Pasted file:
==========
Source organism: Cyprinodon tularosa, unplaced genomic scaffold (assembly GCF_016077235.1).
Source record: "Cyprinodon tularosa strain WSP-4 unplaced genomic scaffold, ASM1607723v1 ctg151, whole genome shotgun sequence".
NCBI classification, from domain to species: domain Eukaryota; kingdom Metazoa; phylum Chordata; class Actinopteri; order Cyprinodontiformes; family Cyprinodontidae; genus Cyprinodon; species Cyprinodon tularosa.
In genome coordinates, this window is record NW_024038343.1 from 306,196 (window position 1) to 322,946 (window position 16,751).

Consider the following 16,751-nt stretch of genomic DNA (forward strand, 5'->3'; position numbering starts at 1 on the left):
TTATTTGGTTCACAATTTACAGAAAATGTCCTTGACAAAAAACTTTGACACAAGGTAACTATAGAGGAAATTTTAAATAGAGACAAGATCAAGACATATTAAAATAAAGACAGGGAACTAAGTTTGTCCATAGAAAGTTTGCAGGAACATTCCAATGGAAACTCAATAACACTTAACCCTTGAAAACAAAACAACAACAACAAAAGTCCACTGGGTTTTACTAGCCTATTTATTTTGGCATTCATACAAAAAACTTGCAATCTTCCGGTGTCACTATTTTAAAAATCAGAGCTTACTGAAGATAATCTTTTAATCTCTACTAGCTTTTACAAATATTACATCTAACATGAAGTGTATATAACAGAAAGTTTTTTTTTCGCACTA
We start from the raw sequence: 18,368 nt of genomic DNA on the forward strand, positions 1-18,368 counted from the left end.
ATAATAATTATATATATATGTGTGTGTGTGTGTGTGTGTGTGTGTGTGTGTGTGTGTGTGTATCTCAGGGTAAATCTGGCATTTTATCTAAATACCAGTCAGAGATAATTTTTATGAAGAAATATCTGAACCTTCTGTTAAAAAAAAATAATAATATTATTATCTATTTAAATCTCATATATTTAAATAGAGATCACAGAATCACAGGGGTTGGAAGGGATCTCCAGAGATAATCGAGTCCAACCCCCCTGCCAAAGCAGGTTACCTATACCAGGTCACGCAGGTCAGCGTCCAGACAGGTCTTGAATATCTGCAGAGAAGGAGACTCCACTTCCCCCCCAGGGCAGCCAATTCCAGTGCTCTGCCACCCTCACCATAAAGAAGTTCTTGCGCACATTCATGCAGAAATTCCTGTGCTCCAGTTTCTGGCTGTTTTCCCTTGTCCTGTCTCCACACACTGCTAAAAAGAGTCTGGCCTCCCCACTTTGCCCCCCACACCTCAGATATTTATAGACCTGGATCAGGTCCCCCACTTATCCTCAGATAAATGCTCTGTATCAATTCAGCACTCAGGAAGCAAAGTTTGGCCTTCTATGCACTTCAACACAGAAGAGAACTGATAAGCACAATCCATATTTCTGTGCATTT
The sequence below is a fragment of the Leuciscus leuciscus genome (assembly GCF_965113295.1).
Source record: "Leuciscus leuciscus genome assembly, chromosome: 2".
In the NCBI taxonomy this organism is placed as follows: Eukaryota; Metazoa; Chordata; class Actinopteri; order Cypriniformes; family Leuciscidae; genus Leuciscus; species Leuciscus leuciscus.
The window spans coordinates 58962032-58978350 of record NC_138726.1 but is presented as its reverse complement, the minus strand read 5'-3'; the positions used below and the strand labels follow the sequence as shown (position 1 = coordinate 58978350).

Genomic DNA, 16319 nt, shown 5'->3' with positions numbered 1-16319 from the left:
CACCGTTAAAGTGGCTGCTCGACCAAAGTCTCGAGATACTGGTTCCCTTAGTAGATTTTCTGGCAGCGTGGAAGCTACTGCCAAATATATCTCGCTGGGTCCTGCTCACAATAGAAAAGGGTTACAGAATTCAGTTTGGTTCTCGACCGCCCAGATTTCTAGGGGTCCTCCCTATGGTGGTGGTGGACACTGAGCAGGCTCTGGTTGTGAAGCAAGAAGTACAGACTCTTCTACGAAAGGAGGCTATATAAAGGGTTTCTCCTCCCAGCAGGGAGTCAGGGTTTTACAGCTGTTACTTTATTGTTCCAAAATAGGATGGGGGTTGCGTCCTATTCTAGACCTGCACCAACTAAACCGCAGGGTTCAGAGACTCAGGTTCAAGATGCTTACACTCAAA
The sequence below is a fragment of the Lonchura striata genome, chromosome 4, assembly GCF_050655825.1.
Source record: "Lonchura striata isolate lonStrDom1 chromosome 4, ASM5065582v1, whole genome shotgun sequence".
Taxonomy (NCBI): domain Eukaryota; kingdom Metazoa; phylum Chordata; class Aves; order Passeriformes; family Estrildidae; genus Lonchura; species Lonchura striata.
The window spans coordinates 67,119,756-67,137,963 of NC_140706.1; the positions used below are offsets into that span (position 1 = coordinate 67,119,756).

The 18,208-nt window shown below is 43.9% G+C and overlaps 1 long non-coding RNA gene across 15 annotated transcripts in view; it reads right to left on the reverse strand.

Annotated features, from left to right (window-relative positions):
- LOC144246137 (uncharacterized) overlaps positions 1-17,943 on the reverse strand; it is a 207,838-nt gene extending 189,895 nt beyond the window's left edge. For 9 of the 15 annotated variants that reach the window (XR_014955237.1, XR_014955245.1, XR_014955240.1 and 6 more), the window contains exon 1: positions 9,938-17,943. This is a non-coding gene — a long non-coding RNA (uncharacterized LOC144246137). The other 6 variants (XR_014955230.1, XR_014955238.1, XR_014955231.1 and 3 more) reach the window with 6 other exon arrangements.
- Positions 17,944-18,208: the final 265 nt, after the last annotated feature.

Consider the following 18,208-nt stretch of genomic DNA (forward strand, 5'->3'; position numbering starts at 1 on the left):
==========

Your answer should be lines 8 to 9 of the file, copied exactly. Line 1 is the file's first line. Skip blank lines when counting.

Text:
ATAATAATTATATATATATGTGTGTGTGTGTGTGTGTGTGTGTGTGTGTGTGTGTGTGTGTATCTCAGGGTAAATCTGGCATTTTATCTAAATACCAGTCAGAGATAATTTTTATGAAGAAATATCTGAACCTTCTGTTAAAAAAAAATAATAATATTATTATCTATTTAAATCTCATATATTTAAATAGAGATCACAGAATCACAGGGGTTGGAAGGGATCTCCAGAGATAATCGAGTCCAACCCCCCTGCCAAAGCAGGTTACCTATACCAGGTCACGCAGGTCAGCGTCCAGACAGGTCTTGAATATCTGCAGAGAAGGAGACTCCACTTCCCCCCCAGGGCAGCCAATTCCAGTGCTCTGCCACCCTCACCATAAAGAAGTTCTTGCGCACATTCATGCAGAAATTCCTGTGCTCCAGTTTCTGGCTGTTTTCCCTTGTCCTGTCTCCACACACTGCTAAAAAGAGTCTGGCCTCCCCACTTTGCCCCCCACACCTCAGATATTTATAGACCTGGATCAGGTCCCCCACTTATCCTCAGATAAATGCTCTGTATCAATTCAGCACTCAGGAAGCAAAGTTTGGCCTTCTATGCACTTCAACACAGAAGAGAACTGATAAGCACAATCCATATTTCTGTGCATTT
The sequence below is a fragment of the Leuciscus leuciscus genome (assembly GCF_965113295.1).